Current investigations indicate that abuse of pharmaceutical products like oxycodone, oxycontin, methadone, soma, valium, percocet and xanax continues to be a problem in Ohio. The primary method of obtaining these drugs is by illegal sale and distribution by physicians, pharmacists, doctor shopping, forged prescriptions pharmacy thefts and via the internet. The majority of these drugs are smuggled in from other states. Pharmaceutical drugs were once only abused by middle class Caucasians; now recent law enforcement data indicate that abuse among different groups is starting to increase.
Since data tracking began, it is now becoming clear that overdoses and drug-related deaths are not uncommon from the uncontrolled use of these drugs.
DEA Mobile Enforcement Teams have been established in response to the overwhelming problem of drug-related violent crime in towns and cities across the nation. In addition, DEA Regional Enforcement Teams were established to augment existing DEA pision resources by targeting drug organizations operating in the United States where there is a lack of sufficient local drug law enforcement. This program was conceived in 1999 in response to the threat posed by drug trafficking organizations that have established networks of cells to conduct drug trafficking operations in smaller, non-traditional trafficking locations in the United States.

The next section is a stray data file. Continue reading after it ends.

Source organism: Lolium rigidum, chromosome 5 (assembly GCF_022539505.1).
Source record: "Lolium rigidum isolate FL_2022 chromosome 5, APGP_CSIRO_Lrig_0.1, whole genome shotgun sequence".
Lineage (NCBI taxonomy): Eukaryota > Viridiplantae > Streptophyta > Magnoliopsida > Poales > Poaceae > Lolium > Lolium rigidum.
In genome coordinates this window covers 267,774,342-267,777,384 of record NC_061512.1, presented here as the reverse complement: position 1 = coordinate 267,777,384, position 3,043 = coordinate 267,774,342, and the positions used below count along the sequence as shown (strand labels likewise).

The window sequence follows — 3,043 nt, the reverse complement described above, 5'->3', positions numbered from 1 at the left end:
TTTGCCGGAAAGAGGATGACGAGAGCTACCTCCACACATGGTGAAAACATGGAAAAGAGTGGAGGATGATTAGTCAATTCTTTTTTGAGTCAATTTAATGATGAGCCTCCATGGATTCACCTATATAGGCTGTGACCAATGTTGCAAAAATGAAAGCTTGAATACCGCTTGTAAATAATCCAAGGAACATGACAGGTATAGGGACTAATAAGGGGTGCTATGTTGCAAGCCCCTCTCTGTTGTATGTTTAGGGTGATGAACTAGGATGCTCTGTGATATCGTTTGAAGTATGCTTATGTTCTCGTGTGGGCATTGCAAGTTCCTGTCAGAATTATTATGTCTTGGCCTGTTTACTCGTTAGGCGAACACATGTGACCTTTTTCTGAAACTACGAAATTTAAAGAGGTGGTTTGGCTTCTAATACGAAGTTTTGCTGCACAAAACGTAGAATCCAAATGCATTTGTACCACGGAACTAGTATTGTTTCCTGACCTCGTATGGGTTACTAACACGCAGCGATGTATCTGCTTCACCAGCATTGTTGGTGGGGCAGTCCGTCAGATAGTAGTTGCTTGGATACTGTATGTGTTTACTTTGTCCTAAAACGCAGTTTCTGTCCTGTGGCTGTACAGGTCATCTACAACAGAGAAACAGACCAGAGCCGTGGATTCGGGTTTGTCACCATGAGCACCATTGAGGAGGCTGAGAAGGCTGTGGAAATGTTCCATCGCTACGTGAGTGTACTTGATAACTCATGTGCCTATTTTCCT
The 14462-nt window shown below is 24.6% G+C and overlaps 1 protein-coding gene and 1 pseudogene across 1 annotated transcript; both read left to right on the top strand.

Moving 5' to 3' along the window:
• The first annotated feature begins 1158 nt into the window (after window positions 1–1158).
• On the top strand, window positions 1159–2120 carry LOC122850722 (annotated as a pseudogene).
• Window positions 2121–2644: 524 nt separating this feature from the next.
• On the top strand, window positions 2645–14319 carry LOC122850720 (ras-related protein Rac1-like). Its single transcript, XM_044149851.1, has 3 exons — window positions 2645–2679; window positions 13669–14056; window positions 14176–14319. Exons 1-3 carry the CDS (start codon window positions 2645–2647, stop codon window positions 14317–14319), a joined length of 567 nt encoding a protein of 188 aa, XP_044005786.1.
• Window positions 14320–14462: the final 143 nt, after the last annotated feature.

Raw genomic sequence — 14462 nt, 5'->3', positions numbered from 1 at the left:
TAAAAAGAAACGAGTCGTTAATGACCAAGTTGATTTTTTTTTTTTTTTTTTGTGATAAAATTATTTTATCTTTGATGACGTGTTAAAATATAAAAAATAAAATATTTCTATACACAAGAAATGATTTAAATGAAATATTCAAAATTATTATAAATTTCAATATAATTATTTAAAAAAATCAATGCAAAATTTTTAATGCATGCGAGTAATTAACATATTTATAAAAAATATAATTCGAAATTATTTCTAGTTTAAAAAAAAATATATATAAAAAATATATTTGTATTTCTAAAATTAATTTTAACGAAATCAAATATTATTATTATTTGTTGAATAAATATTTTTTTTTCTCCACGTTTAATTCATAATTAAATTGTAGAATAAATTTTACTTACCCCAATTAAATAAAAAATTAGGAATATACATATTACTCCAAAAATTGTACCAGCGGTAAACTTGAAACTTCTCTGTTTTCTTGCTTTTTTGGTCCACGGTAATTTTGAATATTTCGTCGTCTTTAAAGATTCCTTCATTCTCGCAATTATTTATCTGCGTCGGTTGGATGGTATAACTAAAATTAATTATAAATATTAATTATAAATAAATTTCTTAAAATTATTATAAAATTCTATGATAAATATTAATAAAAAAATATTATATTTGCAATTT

Despite the fact that Ohio law decriminalizes marijuana for personal use, it still ranks 35th in the nation in treatment spending and has wide racial disparities in its prison system. There are more African-Americans and Hispanics in Ohio prisons today than in Ohio colleges.
Ohio has made slight progress in providing drug treatment to drug offenders, but Ohio is still in desperate need of drug reform to address drug abuse as a public health rather than criminal justice issue, mitigate the racial disparities in prison, and close the state's budget gap.